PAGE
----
And applicants aren’t the only thing the Cenus Bureau has a surplus of this year: The Minneapolis Star-Tribune reports that the Bureau is having no trouble finding office space due to high vacancy rates. The paper says:
And the feds are finding plenty of cheap temporary places for desks, in a market in which roughly 20 percent of all office space stands silent.
12:57 – 25 people at this meeting…poor turnout…90% work for the Census Bureau…Sen. Carper not here…will it start on time?
1:04 – Sen. Carper doing introductions…he shook my hand and introduced himself earlier.
1:05 – Sen. Carper discussing stats about 1.4 million Americans working for Census Bureau (largest peacetime hiring effort)
1:06 - 6 million people missed in 2000 count. 1.3 million people counted twice.
1:07 – Hispanics miscounted 4 times as often as whites in 2000 says Carper
1:08 – Mayor Nutter going to speak…he’s in a rush and has to leave in 10 min.
1:10 – Michael Nutter says Philly will lose $2,300 per person not counted in 2010 Census
1:12 – Challenges for Philly: Locating households, encouraging people to return their forms…accurate address listings from US Postal service very important.
1:13 – Nutter: Master list doesn’t have 56,000 addresses that Philly City Gvnt reviewed and updated for Postal Service
1:15 – Nutter: Afro-Americans disproportionately represented in economically disadvantaged and Latinos in linguistically challenged areas
1:15 – Linguistic issues must be addressed by Census Bureau. INS and deportation issues must be addressed.
1:16 – improve response rate: 1. issue exec order 2. city-wide campaign 3. establish multicultural network
1:17 – Only through raising public consciousness that we can make this work – Nutter says his office will help out.
1:17 – Nutter leaves, Sen. Carper thanks Nutter
1:18- 3 minute video will be shown now…forgot my popcorn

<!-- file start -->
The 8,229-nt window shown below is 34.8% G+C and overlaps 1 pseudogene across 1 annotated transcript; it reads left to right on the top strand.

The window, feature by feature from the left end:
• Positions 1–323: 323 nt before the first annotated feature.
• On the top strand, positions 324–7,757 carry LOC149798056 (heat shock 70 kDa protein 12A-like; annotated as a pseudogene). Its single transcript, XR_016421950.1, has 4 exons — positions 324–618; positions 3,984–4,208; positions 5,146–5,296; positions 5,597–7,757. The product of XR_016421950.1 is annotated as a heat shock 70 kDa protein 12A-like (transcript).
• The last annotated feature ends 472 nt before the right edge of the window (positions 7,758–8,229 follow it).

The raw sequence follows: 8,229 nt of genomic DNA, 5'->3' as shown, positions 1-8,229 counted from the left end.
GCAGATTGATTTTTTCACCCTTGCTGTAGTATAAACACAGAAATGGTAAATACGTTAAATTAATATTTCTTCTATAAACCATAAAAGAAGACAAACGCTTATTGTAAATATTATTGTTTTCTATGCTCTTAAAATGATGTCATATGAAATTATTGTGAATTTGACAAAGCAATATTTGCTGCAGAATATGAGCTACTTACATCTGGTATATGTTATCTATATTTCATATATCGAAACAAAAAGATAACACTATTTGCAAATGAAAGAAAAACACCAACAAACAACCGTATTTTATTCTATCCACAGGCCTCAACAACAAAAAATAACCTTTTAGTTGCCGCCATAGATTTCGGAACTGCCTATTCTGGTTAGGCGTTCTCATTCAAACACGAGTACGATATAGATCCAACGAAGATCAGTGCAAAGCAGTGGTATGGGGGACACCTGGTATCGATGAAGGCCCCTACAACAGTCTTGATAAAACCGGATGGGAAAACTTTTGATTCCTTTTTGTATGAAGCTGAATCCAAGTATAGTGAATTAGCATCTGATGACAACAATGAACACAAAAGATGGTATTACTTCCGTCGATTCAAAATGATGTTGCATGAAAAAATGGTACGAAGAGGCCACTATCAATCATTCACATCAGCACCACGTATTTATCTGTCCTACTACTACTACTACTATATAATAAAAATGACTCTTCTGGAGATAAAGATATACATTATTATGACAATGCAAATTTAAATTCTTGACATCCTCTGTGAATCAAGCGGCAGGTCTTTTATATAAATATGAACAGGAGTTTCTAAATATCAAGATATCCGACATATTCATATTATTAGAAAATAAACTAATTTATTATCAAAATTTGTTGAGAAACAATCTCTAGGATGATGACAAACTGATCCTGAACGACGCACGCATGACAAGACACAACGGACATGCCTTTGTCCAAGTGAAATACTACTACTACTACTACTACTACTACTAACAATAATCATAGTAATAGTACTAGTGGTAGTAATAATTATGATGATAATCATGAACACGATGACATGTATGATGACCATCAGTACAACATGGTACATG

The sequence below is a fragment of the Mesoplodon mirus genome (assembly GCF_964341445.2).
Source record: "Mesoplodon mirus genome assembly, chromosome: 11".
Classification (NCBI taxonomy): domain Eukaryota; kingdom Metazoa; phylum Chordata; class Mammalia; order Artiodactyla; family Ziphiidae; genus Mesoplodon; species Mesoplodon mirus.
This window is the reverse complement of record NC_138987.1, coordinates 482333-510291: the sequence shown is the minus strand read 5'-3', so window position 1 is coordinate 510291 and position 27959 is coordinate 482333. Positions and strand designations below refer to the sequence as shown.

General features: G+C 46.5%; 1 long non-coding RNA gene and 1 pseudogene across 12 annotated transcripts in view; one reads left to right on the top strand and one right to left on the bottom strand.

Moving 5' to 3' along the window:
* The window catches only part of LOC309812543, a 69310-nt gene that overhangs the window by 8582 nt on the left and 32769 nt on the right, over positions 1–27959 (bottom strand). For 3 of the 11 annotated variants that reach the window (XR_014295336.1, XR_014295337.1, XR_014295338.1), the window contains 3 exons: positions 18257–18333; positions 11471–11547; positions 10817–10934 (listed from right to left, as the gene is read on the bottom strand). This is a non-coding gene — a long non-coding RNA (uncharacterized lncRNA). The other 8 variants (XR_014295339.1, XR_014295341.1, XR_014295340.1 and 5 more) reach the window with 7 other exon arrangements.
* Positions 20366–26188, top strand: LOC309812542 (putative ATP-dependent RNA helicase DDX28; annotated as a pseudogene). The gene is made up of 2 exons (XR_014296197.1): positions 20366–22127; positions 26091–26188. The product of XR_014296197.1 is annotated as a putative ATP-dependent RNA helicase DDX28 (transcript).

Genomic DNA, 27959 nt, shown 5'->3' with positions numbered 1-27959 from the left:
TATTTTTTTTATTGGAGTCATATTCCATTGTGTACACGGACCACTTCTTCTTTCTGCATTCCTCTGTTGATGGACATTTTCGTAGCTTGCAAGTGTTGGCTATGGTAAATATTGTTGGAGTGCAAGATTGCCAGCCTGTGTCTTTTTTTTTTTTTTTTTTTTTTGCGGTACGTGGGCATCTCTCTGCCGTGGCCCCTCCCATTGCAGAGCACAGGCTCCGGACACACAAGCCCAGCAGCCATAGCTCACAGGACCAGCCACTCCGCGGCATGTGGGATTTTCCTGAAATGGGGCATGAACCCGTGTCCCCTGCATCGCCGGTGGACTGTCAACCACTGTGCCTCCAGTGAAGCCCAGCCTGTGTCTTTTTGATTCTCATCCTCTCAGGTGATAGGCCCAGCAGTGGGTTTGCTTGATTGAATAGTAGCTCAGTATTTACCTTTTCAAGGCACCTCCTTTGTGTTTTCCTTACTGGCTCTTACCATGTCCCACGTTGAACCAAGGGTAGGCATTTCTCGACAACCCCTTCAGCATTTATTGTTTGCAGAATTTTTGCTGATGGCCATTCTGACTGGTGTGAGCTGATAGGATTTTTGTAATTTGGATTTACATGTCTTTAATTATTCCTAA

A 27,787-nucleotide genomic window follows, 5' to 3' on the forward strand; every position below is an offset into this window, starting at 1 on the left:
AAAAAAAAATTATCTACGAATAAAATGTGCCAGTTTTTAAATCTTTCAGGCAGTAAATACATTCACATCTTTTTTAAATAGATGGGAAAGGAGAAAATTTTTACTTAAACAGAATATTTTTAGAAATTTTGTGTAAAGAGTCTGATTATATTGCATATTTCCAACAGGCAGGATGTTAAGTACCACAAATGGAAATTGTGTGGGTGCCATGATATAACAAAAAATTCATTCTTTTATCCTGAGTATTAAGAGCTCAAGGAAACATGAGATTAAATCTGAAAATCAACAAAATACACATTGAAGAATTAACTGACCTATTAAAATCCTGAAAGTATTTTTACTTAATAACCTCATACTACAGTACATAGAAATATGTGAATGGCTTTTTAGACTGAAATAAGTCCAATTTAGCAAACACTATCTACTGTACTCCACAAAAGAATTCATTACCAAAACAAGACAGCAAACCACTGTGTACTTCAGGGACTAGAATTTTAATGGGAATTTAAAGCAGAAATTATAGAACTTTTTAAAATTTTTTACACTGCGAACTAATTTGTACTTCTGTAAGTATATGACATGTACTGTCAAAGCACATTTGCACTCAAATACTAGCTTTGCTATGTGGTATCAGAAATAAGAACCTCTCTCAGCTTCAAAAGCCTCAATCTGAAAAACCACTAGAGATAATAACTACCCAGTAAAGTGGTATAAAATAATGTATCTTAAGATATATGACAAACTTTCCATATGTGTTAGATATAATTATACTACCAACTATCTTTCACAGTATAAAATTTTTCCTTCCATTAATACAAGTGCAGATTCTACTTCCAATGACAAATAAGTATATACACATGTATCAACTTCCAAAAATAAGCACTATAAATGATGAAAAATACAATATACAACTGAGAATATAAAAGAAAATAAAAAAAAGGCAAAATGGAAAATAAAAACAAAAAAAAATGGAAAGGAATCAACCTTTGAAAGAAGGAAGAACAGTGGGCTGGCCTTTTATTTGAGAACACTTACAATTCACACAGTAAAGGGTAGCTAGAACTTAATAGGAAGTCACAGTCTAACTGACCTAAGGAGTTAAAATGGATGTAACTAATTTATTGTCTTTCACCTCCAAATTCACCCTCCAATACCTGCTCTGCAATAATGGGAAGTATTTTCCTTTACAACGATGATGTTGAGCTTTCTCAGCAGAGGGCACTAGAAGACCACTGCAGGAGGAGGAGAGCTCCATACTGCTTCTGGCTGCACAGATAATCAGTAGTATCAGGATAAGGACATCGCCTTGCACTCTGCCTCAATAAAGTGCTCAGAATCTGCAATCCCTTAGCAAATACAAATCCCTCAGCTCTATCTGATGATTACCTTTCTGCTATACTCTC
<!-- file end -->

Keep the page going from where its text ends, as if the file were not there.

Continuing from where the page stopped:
1:19 – This is the same propaganda video stuff that’s available on YouTube on the Census Bureau’s channel…but informative!
1:21 – Still awake, still here…they’re playing sentimental “a photograph, a portrait of hopes and dreams” theme song…is Sen. Carper shedding a tear?
1:23 – De. Congressman Castle talking…discussing differences between allocating $ based on population rather than earmarks and pork legislation etc.
1:26 – Boring Del. Congressman Castle talking about why people don’t respond…this is called preaching to the choir, everyone here works for the Census Bureau
1:30 – Now Mayor Baker of Wilmington is speaking…making jokes, got no laughs
1:33 – 50% of Wilmington residents live in rented homes…this=bigger problems for counting.
1:34 – Mayor Baker thinks door to door messaging is important…like political campaigns.
1:36 – They make Joe Biden jokes about talking off the cuff…
1:37 – Baker says, “Who cares what Rush Limbaugh and FoxNews think” now that they’re in the minority…
1:38 – Baker makes more jokes and finishes his statement. Back to Sen. Carper…
1:39 – Philadelphia Managing Director Camille Cates Barnett is speaking…really sad story about her: http://www.kyw1060.com/pages/1430697.php?
1:40 – Barnett: Census data helps draw City Council districts…she cites 2007 Brookings study – $377 billion allocated based on 2010 Census
1:41 – Barnett: For every person we miss counting, $2,263 in funding lost…
1:44 – Barnett whips out 1 page strategic plan for Philly census…
1:45 – Add 75,000 residents in the next 5-10 years=Goal for City of Philly
1:46 – Since 2000 Philly has added 22,000 converted housing units…56,000 additional addressees have been handed over to Census Bureau from Philly.
1:48 – Economic downturn=people get displaced…complicates counting process.
1:49 – Only 23% of AfroAmerican Philadelphians have high school diplomas and 13% have college degrees.
1:52- Barnett repeats every single thing Mayor Nutter already said…eyelids shutting…
1:53 – Barnett finished with positive message…back to Sen. Tom Carper
1:55 – Carper asks Barnett what she learned from 1990 and 2000 Census.
1:56 – Barnett says major issue in previous Census operations=accurately ensuring population growth is properly recorded
1:59 – Congressman Castle talking about working with clergy…he references US Marshalls getting ministers to have criminals confess.
2:01 – Castle asks if clergy can be of help to get people out…Barnett talks about faith-based groups for outreach.
2:03 – Congressman Castle asks how landlords can help w/ Census. He admits he doesn’t know the legality of this.
2:05 – yadda yadda yadda – hopefully MyTwoCensus gets to ask some HARD-HITTING QUESTIONS. EVERYONE is falling asleep (woman next to me)